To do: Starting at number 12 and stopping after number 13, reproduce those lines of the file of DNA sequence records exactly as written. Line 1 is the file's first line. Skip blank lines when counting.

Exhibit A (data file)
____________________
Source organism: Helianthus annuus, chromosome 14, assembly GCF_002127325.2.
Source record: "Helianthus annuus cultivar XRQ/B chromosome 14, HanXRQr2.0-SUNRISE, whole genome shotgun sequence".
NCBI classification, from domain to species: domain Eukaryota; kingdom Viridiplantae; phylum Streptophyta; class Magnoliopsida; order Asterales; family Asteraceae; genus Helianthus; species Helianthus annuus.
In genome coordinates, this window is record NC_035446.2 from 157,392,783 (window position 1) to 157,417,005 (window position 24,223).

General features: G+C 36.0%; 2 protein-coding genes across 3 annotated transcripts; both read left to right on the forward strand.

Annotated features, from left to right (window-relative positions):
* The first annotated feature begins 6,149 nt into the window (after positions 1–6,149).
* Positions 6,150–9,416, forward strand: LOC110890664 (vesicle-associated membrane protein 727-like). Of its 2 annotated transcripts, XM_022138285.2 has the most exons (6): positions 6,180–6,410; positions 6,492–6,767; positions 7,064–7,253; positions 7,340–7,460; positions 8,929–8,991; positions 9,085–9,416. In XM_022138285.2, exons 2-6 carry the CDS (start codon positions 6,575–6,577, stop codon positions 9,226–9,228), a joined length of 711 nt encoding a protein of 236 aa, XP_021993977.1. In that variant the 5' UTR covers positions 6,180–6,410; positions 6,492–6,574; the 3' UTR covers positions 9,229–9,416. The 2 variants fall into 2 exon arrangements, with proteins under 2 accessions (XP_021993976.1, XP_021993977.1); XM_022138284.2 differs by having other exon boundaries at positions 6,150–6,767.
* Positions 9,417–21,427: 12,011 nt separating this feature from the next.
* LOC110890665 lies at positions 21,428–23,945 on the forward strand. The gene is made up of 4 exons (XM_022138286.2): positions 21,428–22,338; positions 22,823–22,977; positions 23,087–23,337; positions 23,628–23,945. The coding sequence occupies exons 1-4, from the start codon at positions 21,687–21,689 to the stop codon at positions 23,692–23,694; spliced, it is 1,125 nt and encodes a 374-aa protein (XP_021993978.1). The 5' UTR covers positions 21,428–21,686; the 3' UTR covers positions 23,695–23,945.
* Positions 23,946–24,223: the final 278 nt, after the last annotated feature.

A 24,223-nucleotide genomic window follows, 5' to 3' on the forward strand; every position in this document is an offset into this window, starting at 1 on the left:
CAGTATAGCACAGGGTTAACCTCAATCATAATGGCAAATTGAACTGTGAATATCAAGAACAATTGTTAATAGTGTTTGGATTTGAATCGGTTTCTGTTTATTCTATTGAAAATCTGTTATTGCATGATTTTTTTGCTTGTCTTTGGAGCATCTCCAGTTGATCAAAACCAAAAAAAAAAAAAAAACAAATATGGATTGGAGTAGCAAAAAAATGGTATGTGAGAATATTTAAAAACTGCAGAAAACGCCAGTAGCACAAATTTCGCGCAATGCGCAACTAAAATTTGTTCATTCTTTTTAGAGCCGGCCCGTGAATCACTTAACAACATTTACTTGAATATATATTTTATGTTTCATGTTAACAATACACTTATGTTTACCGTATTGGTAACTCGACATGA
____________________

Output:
A 24,223-nucleotide genomic window follows, 5' to 3' on the forward strand; every position in this document is an offset into this window, starting at 1 on the left:
CAGTATAGCACAGGGTTAACCTCAATCATAATGGCAAATTGAACTGTGAATATCAAGAACAATTGTTAATAGTGTTTGGATTTGAATCGGTTTCTGTTTATTCTATTGAAAATCTGTTATTGCATGATTTTTTTGCTTGTCTTTGGAGCATCTCCAGTTGATCAAAACCAAAAAAAAAAAAAAAACAAATATGGATTGGAGTAGCAAAAAAATGGTATGTGAGAATATTTAAAAACTGCAGAAAACGCCAGTAGCACAAATTTCGCGCAATGCGCAACTAAAATTTGTTCATTCTTTTTAGAGCCGGCCCGTGAATCACTTAACAACATTTACTTGAATATATATTTTATGTTTCATGTTAACAATACACTTATGTTTACCGTATTGGTAACTCGACATGA